Useful French terms to help you with new clothes mending scheme

From October, the government is offering financial help to those who have their clothes repaired rather than throwing them away

A new initiative aims to reduce fast fashion in France
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People in France will soon be able to get financial help towards the cost of mending old clothes.

It is part of a government drive to fight the impact of fast fashion and the energy-intensive clothing industry.

Around 700,000 tonnes of clothing currently ends up in landfill in France every year, according to Bérangère Couillard, France’s junior ecology minister.

The €154 million scheme, set to launch in October, will offer between €6-25 in aid for repairs.

If you plan to take advantage of the scheme, here is some - hopefully - handy vocabulary to help you at the tailors.

Tailleur (tailor)

A good place to start is with the word itself, which is actually very similar to the English.

Tailleur comes from the verb tailler which means to cut fabric.

Similarly, taille means size in terms of clothing, but can also mean height in other contexts.

Couturier (couturier)

Another word that exists in English. The French word to stitch is coudre and couture means fashion. So a couturier can stitch clothes in almost any fashion! Think haute couture!

There is an important distinction between a tailleur and a couturier: A tailleur can taylor-make whole outfits, whereas a couturier will stitch up anything. A couturier is more likely to repair clothes.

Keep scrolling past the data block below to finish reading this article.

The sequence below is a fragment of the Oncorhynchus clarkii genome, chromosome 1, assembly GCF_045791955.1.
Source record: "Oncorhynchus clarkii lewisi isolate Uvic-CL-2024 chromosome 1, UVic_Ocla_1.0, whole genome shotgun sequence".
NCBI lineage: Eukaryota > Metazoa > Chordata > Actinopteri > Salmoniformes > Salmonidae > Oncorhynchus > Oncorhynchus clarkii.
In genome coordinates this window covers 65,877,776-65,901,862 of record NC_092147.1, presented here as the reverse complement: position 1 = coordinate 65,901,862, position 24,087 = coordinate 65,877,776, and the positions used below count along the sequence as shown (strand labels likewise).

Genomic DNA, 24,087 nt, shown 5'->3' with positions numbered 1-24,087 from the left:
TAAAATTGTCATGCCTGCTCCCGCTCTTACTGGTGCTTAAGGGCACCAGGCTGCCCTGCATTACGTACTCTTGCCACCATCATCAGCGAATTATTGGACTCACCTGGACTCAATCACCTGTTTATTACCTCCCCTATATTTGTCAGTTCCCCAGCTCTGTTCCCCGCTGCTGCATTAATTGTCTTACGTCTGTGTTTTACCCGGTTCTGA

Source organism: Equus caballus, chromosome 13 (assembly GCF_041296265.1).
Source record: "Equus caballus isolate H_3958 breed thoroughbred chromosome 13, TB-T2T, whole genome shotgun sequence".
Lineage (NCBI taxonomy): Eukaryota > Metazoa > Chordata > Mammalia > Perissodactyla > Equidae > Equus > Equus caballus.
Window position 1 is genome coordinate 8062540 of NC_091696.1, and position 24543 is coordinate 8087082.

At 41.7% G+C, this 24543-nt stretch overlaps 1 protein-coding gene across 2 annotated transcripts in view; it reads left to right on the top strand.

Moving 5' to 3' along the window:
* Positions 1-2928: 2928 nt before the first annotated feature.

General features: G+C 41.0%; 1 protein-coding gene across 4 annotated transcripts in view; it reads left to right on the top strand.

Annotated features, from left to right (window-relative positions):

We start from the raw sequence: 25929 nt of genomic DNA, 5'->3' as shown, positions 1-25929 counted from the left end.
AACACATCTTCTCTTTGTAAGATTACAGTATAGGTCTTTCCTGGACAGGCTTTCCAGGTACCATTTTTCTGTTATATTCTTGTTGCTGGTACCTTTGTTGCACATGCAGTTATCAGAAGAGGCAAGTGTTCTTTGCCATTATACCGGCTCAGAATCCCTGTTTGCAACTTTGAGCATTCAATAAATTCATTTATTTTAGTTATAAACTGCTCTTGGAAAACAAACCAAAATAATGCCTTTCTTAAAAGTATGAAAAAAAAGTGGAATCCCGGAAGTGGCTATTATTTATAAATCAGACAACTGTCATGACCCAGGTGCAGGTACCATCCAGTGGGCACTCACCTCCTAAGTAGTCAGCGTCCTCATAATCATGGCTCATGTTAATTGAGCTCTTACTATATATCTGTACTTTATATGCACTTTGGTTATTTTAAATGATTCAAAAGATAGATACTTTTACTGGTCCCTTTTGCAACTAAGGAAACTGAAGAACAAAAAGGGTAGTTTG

Read also: Property, tax, repair bonus: What changes in France in July

Fait sur mesure (made to measure)

If you are looking for something tailormade, watch out for the phrase fait sur mesure - which translates to ‘made to measure’.

Réparer (to repair hard things), Repriser (to repair soft things)

To talk about a pair of shoes, you use réparer.
Whereas for something like socks, on the other hand, you would say il faut repriser ses chaussettes avant la soirée (his socks must be repaired before the party).

La reprise refers to the mended part of the clothing, for example: On peut à peine voir la reprise (you can hardly see the repair).

It also refers to the act of fixing, so une reprise rapide would be a quick repair.

Raccommoder (to mend)

This verb is used to talk about mending clothes: je cherche quelqu’un à raccommoder mes vêtements (I'm looking for someone to mend my clothes).

Faire des retouches à + item of clothing (make alterations to + item of clothing)

If you want something altered, you can ask the tailleur to faire des retouches à the item of clothing you would like altered.

For example, ‘Si c’est possible, pourriez-vous faire des retouches à ma robe avant mardi, s’il vous plaît ? (If possible could you alter my dress before Tuesday, please?)

Read also: Explainer: French insurance’s legal help cover and how it can be used

Fermeture éclair (zip)

Broken zips are one of the most frustrating reasons to have to get rid of a piece of clothing, but also one that can be among the easiest to fix.

In French, a zip is called une fermeture éclair. For example: la fermeture éclair est cassée (the zip is broken).

Along similar lines, un bouton is a button and un fermoir or une boucle is a clasp.

Un accroc (a tear)

Un accroc is a tear in a piece of clothing, while une déchirure is a bigger rip.

For example: Mon nouveau pull a déjà un accroc ! (My new jumper already has a tear/snag)

Des jeans avec des déchirures are ripped jeans, for example.

Refaire le talon (Redo the heel)

Refaire le talon de mes chaussures means to reheel my shoes, for which you can receive a €7 discount from October.


If you want something relined, you can use the verb doubler, or mettre une nouvelle doublure à quelque chose (to put a new lining in something) on un manteau (a coat) for example.

Une remise

This is where the money is! Une remise is a discount, as is une reduction.

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